Alien Ants Devour Locals, Then Go Vegetarian

Argentine ants fighting. These ants are though to have come to the United States from Argentina aboard ships in the 1890s. (Image credit: Marc Dantzker)

Carnivorous Argentine ants that have invaded coastal California devour other insects. When that food's gone, the ants become vegetarians.

The amazingly adaptive behavior, detailed in what is the first study of this ant's diet, has allowed the invaders to spread successfully and rapidly.

The tiny dark-brown and black critters, an invasive species originally from Argentina, have infested coastal communities and displaced native ant species, even though many of the locals are 10 times larger than the Argentinians.

The new finding, based on an eight-year study of a population of ants in the foothills southeast of San Diego, reveals how the alien ants thrive so well in a foreign land. Their success is linked to their dietary versatility, according to results detailed in this week's online issue of the journal Proceedings of the National Academy of Sciences.

"Despite the fact that these species are known to cause ecological problems in many countries, scientists really didn’t know what they eat," said study leader David Holway of the University of California, San Diego.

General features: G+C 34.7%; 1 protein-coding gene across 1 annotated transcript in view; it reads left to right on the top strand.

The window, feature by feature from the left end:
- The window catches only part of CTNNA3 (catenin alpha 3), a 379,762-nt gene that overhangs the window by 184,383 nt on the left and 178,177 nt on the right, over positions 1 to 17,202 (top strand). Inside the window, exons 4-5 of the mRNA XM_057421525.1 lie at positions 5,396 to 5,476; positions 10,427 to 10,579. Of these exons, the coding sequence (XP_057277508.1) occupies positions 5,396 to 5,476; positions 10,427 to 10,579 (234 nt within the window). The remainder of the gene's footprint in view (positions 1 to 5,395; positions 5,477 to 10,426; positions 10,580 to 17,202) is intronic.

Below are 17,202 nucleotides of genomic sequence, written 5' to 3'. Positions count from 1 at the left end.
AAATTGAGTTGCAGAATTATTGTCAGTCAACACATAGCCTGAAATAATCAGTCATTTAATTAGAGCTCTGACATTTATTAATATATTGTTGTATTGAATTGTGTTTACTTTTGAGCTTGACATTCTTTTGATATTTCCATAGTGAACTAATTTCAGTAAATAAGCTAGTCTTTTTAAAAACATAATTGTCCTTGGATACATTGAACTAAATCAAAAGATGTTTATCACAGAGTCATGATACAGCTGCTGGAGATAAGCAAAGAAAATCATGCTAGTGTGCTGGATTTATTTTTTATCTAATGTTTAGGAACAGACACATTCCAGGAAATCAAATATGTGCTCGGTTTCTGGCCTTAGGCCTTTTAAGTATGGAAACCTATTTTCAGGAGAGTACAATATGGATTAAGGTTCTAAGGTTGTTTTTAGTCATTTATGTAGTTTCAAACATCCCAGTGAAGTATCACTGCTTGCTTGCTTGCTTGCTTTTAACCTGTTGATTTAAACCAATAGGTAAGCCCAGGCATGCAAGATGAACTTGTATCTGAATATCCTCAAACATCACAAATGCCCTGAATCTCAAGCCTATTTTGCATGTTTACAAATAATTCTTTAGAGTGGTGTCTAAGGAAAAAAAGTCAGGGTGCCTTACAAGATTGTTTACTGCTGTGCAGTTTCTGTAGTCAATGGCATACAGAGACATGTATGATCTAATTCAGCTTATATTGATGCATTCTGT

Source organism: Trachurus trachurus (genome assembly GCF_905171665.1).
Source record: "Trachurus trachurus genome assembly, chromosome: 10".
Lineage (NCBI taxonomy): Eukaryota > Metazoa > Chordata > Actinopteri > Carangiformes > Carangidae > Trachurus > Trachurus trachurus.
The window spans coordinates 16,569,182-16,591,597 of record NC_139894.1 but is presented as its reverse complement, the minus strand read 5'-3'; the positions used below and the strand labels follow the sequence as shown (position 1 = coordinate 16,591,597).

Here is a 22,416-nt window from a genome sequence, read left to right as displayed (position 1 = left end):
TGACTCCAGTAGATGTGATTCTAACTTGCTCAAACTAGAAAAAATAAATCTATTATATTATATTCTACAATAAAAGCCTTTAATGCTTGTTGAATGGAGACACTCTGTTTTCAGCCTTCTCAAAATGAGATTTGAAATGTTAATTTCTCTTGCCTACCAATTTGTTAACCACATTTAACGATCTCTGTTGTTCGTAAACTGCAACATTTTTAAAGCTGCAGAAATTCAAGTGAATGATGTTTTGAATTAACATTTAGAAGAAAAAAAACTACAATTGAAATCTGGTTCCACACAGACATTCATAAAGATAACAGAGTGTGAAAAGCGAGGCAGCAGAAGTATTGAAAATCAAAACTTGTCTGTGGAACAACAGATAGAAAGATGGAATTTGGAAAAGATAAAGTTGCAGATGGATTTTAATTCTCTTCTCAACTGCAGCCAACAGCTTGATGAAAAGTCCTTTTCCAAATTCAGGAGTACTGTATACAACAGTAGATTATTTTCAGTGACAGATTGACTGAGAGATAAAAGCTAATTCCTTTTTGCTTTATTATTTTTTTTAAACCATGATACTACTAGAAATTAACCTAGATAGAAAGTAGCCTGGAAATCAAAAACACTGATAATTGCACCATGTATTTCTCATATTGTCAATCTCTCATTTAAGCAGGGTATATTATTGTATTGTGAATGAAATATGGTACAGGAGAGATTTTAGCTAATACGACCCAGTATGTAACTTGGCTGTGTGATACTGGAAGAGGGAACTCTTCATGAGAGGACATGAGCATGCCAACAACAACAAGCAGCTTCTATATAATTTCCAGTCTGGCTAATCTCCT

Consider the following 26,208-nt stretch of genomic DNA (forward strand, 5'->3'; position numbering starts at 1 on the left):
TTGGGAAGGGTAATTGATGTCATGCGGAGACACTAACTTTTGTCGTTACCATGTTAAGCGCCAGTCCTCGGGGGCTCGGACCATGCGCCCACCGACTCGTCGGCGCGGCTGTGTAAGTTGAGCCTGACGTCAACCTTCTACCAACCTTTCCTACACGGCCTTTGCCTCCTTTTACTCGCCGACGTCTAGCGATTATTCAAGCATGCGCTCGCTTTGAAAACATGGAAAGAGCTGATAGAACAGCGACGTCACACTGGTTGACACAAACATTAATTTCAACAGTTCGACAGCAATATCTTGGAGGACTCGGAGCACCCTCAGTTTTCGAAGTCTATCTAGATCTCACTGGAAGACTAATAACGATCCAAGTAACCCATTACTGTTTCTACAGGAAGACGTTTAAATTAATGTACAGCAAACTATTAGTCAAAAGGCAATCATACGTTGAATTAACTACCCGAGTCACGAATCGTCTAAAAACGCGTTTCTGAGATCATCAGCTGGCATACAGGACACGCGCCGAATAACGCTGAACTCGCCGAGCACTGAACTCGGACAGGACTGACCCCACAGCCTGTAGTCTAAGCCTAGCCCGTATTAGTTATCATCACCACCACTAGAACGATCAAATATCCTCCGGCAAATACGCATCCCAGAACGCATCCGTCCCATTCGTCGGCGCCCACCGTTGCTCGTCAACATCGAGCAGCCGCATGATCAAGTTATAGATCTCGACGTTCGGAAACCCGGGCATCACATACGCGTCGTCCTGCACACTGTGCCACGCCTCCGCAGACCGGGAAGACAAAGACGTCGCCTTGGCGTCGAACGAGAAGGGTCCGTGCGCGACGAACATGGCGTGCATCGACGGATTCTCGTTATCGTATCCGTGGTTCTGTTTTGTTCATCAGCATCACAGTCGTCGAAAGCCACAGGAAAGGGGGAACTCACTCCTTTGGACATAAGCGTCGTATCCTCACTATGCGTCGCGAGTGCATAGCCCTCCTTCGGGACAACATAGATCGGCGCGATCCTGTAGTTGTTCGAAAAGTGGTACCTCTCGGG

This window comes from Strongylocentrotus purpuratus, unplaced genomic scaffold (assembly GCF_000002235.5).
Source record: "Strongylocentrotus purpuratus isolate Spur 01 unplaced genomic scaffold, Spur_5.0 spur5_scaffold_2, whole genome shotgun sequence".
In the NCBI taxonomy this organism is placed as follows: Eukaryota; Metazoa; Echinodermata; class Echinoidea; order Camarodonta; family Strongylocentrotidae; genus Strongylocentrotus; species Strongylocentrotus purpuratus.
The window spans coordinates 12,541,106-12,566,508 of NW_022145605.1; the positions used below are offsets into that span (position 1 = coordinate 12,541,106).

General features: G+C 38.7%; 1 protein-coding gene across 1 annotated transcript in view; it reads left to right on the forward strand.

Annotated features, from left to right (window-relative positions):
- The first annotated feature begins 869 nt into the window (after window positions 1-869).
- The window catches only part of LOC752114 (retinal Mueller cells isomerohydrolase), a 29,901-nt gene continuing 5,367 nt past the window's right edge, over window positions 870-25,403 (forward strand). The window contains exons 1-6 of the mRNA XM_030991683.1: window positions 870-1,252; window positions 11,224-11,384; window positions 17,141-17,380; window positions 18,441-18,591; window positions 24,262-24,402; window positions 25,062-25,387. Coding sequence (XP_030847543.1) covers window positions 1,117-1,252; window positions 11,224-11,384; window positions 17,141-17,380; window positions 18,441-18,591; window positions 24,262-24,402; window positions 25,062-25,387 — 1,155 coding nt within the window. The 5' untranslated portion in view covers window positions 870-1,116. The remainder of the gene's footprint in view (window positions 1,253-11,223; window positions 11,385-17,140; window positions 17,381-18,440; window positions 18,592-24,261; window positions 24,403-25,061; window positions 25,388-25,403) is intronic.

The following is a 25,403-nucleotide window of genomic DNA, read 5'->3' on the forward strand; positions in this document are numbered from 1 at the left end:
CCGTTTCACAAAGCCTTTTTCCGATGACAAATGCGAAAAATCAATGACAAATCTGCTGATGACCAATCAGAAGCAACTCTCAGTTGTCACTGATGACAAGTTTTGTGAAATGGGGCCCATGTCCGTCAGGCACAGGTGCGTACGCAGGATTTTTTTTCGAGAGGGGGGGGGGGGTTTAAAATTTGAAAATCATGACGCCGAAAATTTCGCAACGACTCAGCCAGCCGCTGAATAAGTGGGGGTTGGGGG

Holway and his colleagues discovered that when Argentine ants first move into an area they become fierce predators of native insects. But as the ants eliminate their competitors — and thus, their main source of food, they switch from a carnivorous, protein-rich diet to a largely carbohydrate, sugar-water diet of honeydew nectar.

"Honeydew nectar is essentially digested plant sap excreted by aphids and scales," Holway said. "If you’ve ever parked your car under a tree and found your windshield covered with sticky stuff, that’s honeydew from aphids or scales."

This ability to switch from an all-insect protein diet to a carbohydrate-rich one also allows the ants to expand their populations because plant material is much easier to find in irrigated residential communities, the researchers say.

"By virtue of this great dietary flexibility, Argentine ants are able to consume a variety of sources of food, and it’s this ability to consume carbohydrates that contributes to their success," Holway said.

The discovery of the ants preferred sugar snack also offers a way to help California residents control ant infestations in their homes.

"If you cut down on watering to limit plant growth, Argentine ant numbers should decline," Holway said.

Live Science Staff
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